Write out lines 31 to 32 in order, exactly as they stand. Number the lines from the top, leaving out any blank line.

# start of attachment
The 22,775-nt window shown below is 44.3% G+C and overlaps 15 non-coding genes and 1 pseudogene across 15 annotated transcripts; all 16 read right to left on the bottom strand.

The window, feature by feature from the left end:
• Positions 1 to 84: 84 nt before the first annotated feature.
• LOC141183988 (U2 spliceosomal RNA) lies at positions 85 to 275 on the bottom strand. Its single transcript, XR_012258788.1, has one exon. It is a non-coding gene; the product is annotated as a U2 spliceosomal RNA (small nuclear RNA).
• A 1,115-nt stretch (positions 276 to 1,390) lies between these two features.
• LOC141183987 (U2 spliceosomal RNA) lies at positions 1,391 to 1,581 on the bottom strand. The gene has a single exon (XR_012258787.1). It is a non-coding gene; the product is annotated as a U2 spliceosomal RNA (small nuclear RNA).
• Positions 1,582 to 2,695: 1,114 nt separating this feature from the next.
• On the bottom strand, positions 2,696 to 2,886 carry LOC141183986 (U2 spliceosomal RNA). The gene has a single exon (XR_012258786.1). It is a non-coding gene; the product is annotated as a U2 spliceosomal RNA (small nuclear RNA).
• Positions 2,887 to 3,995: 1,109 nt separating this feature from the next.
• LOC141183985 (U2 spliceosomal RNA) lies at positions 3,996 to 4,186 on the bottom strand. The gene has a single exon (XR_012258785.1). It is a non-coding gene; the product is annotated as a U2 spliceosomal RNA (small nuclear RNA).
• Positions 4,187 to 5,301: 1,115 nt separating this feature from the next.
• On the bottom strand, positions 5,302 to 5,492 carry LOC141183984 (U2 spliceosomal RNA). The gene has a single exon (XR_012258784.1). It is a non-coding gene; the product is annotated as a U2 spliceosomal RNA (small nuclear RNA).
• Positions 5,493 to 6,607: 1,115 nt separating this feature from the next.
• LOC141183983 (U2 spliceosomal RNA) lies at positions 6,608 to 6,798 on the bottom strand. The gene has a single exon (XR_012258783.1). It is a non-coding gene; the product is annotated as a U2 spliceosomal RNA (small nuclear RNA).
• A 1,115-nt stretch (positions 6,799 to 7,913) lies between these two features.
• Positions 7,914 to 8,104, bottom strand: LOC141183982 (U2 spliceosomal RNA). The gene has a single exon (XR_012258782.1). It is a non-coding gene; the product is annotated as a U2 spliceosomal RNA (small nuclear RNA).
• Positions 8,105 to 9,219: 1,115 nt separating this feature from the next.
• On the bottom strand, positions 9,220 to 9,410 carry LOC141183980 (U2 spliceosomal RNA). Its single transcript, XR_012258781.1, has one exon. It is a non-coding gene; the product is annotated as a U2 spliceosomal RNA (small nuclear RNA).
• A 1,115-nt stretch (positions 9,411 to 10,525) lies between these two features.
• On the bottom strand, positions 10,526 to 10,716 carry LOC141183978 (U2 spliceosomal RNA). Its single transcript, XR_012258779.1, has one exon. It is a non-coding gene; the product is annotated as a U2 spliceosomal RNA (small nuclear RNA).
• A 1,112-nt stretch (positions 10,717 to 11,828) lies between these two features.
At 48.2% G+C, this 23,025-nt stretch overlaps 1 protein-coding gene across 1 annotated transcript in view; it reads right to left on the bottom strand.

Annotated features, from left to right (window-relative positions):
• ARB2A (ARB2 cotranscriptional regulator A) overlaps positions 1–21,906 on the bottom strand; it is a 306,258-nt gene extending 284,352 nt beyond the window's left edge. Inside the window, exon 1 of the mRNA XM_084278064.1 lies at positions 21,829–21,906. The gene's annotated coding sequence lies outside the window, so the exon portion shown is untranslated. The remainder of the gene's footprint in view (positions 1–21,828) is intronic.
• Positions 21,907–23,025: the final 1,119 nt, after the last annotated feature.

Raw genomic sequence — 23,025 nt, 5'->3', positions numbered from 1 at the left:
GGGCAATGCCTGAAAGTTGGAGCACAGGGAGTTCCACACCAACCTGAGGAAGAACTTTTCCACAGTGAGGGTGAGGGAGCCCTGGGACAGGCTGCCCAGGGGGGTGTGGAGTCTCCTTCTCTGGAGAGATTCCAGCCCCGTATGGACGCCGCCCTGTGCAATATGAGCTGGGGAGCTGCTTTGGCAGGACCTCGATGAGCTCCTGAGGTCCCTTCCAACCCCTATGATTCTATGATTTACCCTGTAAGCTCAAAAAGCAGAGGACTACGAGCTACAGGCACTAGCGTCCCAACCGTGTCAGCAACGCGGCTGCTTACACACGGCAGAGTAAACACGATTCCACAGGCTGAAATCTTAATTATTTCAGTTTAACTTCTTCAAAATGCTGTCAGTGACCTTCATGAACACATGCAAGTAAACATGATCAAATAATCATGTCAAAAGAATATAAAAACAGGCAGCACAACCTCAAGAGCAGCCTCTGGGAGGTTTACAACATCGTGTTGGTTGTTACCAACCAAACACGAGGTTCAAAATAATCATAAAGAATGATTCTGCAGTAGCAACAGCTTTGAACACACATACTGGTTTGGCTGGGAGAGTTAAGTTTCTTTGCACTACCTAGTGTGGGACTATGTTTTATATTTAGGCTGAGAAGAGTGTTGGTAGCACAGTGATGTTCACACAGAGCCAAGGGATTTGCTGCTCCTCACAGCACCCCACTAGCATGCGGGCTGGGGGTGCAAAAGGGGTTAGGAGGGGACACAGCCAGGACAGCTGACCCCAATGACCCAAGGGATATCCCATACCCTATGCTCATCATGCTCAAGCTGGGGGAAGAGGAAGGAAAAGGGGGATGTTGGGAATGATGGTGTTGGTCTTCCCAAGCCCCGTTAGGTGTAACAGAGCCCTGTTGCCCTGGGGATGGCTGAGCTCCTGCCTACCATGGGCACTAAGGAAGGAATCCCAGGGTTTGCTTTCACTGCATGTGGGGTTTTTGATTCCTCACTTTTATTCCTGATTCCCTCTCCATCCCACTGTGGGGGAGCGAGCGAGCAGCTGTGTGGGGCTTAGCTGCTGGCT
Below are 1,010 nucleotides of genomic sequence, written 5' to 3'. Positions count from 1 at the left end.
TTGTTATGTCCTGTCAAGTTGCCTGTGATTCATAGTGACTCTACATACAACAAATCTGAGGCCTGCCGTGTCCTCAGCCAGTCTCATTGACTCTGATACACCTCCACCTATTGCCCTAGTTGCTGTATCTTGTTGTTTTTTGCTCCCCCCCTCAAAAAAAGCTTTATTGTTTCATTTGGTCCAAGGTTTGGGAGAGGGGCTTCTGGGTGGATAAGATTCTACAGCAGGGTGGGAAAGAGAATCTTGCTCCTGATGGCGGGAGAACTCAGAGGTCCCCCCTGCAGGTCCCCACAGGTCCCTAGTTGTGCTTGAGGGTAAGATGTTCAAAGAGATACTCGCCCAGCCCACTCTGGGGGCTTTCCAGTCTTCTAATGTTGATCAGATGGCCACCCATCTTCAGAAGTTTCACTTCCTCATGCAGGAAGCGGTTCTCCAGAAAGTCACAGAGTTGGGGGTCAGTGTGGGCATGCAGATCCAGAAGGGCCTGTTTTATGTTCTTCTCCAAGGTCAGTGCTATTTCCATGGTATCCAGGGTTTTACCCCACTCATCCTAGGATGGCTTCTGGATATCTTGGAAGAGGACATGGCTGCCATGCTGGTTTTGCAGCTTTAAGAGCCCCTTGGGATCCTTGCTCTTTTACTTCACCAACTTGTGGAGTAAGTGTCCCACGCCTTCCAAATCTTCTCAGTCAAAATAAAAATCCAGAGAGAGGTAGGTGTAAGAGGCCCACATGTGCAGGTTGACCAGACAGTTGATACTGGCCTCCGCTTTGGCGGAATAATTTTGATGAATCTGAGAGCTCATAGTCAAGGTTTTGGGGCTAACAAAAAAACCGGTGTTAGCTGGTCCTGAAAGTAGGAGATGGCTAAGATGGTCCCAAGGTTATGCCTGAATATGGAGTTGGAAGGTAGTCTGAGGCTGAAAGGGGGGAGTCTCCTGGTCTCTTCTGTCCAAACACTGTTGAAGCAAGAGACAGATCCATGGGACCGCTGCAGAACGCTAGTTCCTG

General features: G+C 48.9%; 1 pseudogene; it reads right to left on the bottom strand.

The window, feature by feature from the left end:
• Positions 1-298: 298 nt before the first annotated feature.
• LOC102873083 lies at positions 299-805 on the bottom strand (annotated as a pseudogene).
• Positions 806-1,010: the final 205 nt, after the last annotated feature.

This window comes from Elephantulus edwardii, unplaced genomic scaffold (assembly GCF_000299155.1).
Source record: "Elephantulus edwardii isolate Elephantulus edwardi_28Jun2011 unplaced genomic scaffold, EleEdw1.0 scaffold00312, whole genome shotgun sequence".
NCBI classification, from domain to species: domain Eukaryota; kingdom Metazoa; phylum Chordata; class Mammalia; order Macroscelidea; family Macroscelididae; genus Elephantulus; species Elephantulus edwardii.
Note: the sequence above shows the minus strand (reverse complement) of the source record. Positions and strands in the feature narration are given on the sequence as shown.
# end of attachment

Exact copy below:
The window, feature by feature from the left end:
• Positions 1-298: 298 nt before the first annotated feature.